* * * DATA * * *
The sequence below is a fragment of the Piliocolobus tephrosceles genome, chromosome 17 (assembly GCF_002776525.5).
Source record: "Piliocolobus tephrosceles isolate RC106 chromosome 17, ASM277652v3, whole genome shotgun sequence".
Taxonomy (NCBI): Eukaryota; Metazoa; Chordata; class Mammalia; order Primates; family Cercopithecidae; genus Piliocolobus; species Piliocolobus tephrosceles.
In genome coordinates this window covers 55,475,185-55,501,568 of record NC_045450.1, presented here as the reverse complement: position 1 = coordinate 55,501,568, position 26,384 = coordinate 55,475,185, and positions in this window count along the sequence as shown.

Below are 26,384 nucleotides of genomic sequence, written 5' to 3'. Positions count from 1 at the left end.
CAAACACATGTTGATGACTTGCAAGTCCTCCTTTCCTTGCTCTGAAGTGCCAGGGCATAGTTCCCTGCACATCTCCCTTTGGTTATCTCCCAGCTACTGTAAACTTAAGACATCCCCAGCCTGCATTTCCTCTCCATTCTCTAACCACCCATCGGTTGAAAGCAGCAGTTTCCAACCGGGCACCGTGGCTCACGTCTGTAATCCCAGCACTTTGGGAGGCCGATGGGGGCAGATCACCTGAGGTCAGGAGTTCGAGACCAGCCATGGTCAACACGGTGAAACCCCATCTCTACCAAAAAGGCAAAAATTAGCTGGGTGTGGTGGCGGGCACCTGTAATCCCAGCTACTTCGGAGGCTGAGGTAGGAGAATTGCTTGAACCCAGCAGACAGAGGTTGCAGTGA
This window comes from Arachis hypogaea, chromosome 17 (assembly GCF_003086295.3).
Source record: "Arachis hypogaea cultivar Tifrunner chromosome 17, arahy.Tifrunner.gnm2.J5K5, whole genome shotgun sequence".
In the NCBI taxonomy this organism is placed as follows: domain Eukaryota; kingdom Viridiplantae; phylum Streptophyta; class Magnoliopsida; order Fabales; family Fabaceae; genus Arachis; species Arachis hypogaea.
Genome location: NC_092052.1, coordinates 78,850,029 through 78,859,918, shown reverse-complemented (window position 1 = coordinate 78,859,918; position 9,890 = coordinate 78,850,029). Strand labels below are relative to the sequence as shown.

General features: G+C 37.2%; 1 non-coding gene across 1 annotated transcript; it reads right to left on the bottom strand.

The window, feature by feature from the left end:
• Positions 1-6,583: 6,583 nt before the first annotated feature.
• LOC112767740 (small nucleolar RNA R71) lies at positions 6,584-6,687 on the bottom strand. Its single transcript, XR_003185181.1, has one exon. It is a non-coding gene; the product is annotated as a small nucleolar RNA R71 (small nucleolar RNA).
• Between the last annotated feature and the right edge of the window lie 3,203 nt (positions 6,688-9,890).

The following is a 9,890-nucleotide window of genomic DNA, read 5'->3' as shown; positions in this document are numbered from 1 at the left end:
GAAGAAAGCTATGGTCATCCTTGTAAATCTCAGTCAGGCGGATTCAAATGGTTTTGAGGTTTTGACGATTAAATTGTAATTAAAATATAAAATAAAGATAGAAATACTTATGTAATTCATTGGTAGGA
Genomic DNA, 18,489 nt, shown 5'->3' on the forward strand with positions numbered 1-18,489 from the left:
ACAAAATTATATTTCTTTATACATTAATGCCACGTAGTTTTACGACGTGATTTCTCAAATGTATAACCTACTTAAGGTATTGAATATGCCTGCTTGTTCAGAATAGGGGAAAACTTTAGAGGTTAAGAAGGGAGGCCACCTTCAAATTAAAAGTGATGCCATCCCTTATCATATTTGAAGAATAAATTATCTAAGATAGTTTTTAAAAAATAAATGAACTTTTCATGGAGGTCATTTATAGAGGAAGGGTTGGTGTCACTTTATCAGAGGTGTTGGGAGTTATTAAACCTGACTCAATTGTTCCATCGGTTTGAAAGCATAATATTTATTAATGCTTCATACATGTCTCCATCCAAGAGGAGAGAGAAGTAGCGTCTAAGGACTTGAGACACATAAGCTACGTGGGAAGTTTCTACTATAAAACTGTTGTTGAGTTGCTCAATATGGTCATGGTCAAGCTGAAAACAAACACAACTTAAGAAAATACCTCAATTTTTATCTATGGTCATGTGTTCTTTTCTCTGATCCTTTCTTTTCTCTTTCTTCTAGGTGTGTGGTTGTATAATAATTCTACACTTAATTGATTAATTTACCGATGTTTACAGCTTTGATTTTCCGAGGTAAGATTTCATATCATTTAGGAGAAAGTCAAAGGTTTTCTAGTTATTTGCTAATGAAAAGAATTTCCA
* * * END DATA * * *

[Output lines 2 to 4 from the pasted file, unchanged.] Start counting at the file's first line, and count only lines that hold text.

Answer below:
Source record: "Piliocolobus tephrosceles isolate RC106 chromosome 17, ASM277652v3, whole genome shotgun sequence".
Taxonomy (NCBI): Eukaryota; Metazoa; Chordata; class Mammalia; order Primates; family Cercopithecidae; genus Piliocolobus; species Piliocolobus tephrosceles.
In genome coordinates this window covers 55,475,185-55,501,568 of record NC_045450.1, presented here as the reverse complement: position 1 = coordinate 55,501,568, position 26,384 = coordinate 55,475,185, and positions in this window count along the sequence as shown.